If a skyscraper is planned in Arlington that could be seen from the West Front of the Capitol, whose business is it to determine how high it should be--Arlington's, or the federal government's?
If a development is to be built next to the Suitland Parkway (which is operated by the National Park Service) and the development blocks the scenic view from the parkway, is it in the federal interest to ask Prince George's County to modify the project?
These and other questions formed the core of one of the liveliest "summit" conferences held here in years. It was conducted by an ad hoc committee representing the two caretakers of metropolitan planning in this region--the National Capital Planning Commission for the federal government and the Metropolitan Washington Council of Governments, for the local governments.
The group's mission was to define where the federal interest begins and purely local interest ends in planning. In any other part of the country, this might be little more than an interesting academic exercise, tantamount to determining how many angels can dance on the head of a pin. But in the Washington area, the subject is a deadly serious matter.
In general, planning is the sorting out of a myriad of competing interests in some rational manner to meet the "public interest." But in this region it is further complicated by the variety of "publics" whose interests are being addressed. Who, after all, are we planning for-- the Arlington, District of Columbia or Montgomery County citizen who lives here, works here, pays taxes here and commutes to a job here? Or are we planning for Mary Smith from Iowa, who sees the nation's capital as her second home town, as the federal city that she pays taxes to support as well?
For local elected officials, the question is a simple one to answer. Yes, they respect the beauty of the monumental city, they certainly appreciate the significance of the enormous federal presence here, and, in most cases, the federal interest is something they can easily accommodate, especially because it often meshes with the interests of their citizens. But for these same elected officials, the ultimate concern is the voter, and the local interest. These officials have to be concerned with creating jobs and housing for their constituents, all the while balancing precarious budgets and revenues. This sometimes conflicts with historic preservation, or with efforts to enhance views from federal buildings.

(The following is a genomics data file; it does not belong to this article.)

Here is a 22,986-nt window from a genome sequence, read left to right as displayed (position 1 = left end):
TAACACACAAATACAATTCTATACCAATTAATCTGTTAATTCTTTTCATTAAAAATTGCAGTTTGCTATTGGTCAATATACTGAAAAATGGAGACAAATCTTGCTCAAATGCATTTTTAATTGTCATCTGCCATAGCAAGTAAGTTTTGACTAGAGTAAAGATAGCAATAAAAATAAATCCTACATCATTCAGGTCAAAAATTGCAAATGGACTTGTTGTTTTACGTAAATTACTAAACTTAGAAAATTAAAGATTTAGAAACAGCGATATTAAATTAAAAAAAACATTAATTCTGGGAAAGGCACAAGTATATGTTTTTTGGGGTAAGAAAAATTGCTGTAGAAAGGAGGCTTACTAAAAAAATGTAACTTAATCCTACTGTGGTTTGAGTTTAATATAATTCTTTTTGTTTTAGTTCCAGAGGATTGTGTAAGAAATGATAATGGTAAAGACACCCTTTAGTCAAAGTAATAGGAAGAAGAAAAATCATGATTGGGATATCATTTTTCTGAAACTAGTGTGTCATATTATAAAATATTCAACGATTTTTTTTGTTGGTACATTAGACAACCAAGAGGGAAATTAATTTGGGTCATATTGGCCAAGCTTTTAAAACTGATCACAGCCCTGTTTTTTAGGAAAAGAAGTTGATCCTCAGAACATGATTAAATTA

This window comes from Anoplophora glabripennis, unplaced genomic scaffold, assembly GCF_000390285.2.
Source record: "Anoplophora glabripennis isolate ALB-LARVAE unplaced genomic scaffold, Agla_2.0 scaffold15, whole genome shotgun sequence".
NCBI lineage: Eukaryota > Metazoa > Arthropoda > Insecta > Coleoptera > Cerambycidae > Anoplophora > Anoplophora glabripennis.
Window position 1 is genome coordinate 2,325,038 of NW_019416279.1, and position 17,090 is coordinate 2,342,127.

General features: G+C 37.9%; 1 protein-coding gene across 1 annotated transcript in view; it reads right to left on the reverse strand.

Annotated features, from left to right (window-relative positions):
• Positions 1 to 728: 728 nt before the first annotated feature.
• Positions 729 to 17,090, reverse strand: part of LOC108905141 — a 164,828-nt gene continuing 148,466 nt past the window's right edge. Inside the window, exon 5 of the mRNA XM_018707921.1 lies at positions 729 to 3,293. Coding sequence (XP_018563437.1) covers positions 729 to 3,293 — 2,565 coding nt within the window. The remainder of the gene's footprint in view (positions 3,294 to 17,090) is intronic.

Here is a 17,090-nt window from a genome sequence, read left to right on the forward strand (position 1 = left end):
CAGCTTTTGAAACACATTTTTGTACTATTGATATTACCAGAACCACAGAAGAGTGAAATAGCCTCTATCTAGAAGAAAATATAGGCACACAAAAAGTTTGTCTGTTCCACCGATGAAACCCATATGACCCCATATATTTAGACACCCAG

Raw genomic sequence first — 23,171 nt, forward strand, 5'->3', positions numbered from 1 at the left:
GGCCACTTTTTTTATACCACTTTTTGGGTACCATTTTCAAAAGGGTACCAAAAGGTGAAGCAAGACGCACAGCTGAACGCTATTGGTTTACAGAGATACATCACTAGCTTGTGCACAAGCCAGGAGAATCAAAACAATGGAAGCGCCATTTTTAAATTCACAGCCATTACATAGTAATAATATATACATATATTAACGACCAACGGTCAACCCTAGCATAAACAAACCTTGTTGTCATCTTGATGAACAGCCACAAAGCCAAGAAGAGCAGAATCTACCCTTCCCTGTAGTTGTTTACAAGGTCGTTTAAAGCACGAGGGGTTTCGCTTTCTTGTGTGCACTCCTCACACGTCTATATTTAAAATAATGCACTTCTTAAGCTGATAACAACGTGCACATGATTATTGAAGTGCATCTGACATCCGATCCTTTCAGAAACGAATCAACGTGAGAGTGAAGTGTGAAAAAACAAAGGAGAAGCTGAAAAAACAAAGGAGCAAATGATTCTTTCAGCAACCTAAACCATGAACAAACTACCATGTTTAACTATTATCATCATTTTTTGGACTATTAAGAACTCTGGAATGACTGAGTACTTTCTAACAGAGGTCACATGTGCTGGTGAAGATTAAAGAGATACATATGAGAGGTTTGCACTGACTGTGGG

For those responsible for federal planning, the job becomes one of preventing those "local rascals" from putting a townhouse development on the Washington Monument grounds or an industrial park in the middle of Arlington Cemetery. Although these federal planners, too, usually can accommodate and often do encourage certain local goals, such as creating jobs or strengthening the local economy, their objective is to preserve the federal city that Pierre L'Enfant envisioned--and to see to it that the city meets the needs of the federal government.
As in almost any good Washington conflict, defining the federal interest boils down to an interagency battle over turf. It heated up when members of the Council of Governments thought the Planning Commission was invading the domain of local planners by telling Arlington that its buildings were obstructing the view from the Capitol steps. These and other actions prompted many angry exchanges over the role of the Planning Commission and the "true meaning" of "federal interest"--which is what the Planning Commission cites to get involved in these local decisions.
As may have been anticipated, the ad hoc committee never did define the federal interest. Instead, it set out a number of guidelines to be used to determine which bodies of law or policy should take precedence in different situations. It also came up with suggestions for better cooperation between regional bodies in the future.
Like so many "summit" conferences, this one did not quite accomplish what it set out to do. But at least the participants did agree on some rules by which local agencies could operate, some order in which proposed planning changes would be reviewed by all the various parties. And if these don't work, there is always the threat that Congress might get more directly involved.
So maybe peace will prevail again in the world of regional planning--for a while. And eventually another generation of graduate students and planners will kick around the concept of "federal interest" and conclude that, like pornography, "I can't define it, but I know it when I see it."